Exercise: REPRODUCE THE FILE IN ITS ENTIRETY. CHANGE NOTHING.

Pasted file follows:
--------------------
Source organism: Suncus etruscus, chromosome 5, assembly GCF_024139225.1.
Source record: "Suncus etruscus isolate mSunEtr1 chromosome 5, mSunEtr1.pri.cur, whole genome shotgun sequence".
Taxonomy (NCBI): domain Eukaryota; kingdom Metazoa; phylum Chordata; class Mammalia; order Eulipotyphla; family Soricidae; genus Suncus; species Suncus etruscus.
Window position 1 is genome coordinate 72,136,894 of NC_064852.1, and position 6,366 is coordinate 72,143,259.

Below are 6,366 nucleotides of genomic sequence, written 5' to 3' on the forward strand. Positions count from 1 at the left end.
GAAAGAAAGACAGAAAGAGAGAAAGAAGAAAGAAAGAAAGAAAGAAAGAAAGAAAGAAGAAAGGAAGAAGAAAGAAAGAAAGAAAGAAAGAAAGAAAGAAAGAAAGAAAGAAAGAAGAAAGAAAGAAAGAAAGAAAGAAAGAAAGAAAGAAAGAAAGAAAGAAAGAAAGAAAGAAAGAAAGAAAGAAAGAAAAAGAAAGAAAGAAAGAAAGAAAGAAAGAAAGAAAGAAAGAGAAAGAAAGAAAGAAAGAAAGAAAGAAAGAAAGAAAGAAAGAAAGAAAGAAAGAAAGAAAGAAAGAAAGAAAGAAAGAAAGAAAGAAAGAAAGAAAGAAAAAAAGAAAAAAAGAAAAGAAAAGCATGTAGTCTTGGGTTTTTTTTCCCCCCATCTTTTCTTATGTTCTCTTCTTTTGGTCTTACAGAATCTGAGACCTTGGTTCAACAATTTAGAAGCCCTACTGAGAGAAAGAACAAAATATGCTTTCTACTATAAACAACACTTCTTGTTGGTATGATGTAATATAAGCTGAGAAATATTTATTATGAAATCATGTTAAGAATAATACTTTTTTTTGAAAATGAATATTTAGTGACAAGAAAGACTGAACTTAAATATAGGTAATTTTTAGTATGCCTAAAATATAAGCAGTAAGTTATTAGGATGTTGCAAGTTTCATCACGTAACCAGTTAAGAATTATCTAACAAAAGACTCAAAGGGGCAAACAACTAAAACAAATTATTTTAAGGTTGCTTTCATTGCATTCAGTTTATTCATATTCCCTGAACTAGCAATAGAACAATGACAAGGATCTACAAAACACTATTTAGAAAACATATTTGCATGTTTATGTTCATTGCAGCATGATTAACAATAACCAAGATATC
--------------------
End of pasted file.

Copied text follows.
Source organism: Suncus etruscus, chromosome 5, assembly GCF_024139225.1.
Source record: "Suncus etruscus isolate mSunEtr1 chromosome 5, mSunEtr1.pri.cur, whole genome shotgun sequence".
Taxonomy (NCBI): domain Eukaryota; kingdom Metazoa; phylum Chordata; class Mammalia; order Eulipotyphla; family Soricidae; genus Suncus; species Suncus etruscus.
Window position 1 is genome coordinate 72,136,894 of NC_064852.1, and position 6,366 is coordinate 72,143,259.

Below are 6,366 nucleotides of genomic sequence, written 5' to 3' on the forward strand. Positions count from 1 at the left end.
GAAAGAAAGACAGAAAGAGAGAAAGAAGAAAGAAAGAAAGAAAGAAAGAAAGAAAGAAGAAAGGAAGAAGAAAGAAAGAAAGAAAGAAAGAAAGAAAGAAAGAAAGAAAGAAAGAAGAAAGAAAGAAAGAAAGAAAGAAAGAAAGAAAGAAAGAAAGAAAGAAAGAAAGAAAGAAAGAAAGAAAGAAAGAAAAAGAAAGAAAGAAAGAAAGAAAGAAAGAAAGAAAGAAAGAGAAAGAAAGAAAGAAAGAAAGAAAGAAAGAAAGAAAGAAAGAAAGAAAGAAAGAAAGAAAGAAAGAAAGAAAGAAAGAAAGAAAGAAAGAAAGAAAGAAAAAAAGAAAAAAAGAAAAGAAAAGCATGTAGTCTTGGGTTTTTTTTCCCCCCATCTTTTCTTATGTTCTCTTCTTTTGGTCTTACAGAATCTGAGACCTTGGTTCAACAATTTAGAAGCCCTACTGAGAGAAAGAACAAAATATGCTTTCTACTATAAACAACACTTCTTGTTGGTATGATGTAATATAAGCTGAGAAATATTTATTATGAAATCATGTTAAGAATAATACTTTTTTTTGAAAATGAATATTTAGTGACAAGAAAGACTGAACTTAAATATAGGTAATTTTTAGTATGCCTAAAATATAAGCAGTAAGTTATTAGGATGTTGCAAGTTTCATCACGTAACCAGTTAAGAATTATCTAACAAAAGACTCAAAGGGGCAAACAACTAAAACAAATTATTTTAAGGTTGCTTTCATTGCATTCAGTTTATTCATATTCCCTGAACTAGCAATAGAACAATGACAAGGATCTACAAAACACTATTTAGAAAACATATTTGCATGTTTATGTTCATTGCAGCATGATTAACAATAACCAAGATATC